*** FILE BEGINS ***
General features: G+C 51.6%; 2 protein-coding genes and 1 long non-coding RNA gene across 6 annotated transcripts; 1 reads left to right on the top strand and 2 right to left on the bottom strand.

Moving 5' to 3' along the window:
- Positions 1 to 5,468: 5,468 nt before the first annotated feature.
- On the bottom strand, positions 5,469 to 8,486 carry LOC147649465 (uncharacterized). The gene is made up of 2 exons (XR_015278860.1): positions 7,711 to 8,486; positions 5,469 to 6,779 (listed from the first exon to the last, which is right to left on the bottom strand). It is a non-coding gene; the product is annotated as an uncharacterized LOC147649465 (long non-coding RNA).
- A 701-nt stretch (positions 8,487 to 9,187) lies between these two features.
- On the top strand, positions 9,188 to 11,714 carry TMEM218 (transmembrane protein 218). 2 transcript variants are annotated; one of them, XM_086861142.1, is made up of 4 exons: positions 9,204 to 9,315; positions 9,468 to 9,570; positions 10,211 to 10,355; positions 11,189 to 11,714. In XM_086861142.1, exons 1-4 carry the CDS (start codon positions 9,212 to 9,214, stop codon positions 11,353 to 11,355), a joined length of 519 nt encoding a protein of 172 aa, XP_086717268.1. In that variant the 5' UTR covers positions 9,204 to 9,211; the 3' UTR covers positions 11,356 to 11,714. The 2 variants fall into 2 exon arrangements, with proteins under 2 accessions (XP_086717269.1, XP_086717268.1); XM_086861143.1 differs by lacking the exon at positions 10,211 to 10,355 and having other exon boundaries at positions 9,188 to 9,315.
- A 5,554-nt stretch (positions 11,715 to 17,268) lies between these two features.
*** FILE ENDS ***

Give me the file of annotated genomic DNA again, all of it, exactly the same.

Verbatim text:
General features: G+C 51.6%; 2 protein-coding genes and 1 long non-coding RNA gene across 6 annotated transcripts; 1 reads left to right on the top strand and 2 right to left on the bottom strand.

Moving 5' to 3' along the window:
- Positions 1 to 5,468: 5,468 nt before the first annotated feature.
- On the bottom strand, positions 5,469 to 8,486 carry LOC147649465 (uncharacterized). The gene is made up of 2 exons (XR_015278860.1): positions 7,711 to 8,486; positions 5,469 to 6,779 (listed from the first exon to the last, which is right to left on the bottom strand). It is a non-coding gene; the product is annotated as an uncharacterized LOC147649465 (long non-coding RNA).
- A 701-nt stretch (positions 8,487 to 9,187) lies between these two features.
- On the top strand, positions 9,188 to 11,714 carry TMEM218 (transmembrane protein 218). 2 transcript variants are annotated; one of them, XM_086861142.1, is made up of 4 exons: positions 9,204 to 9,315; positions 9,468 to 9,570; positions 10,211 to 10,355; positions 11,189 to 11,714. In XM_086861142.1, exons 1-4 carry the CDS (start codon positions 9,212 to 9,214, stop codon positions 11,353 to 11,355), a joined length of 519 nt encoding a protein of 172 aa, XP_086717268.1. In that variant the 5' UTR covers positions 9,204 to 9,211; the 3' UTR covers positions 11,356 to 11,714. The 2 variants fall into 2 exon arrangements, with proteins under 2 accessions (XP_086717269.1, XP_086717268.1); XM_086861143.1 differs by lacking the exon at positions 10,211 to 10,355 and having other exon boundaries at positions 9,188 to 9,315.
- A 5,554-nt stretch (positions 11,715 to 17,268) lies between these two features.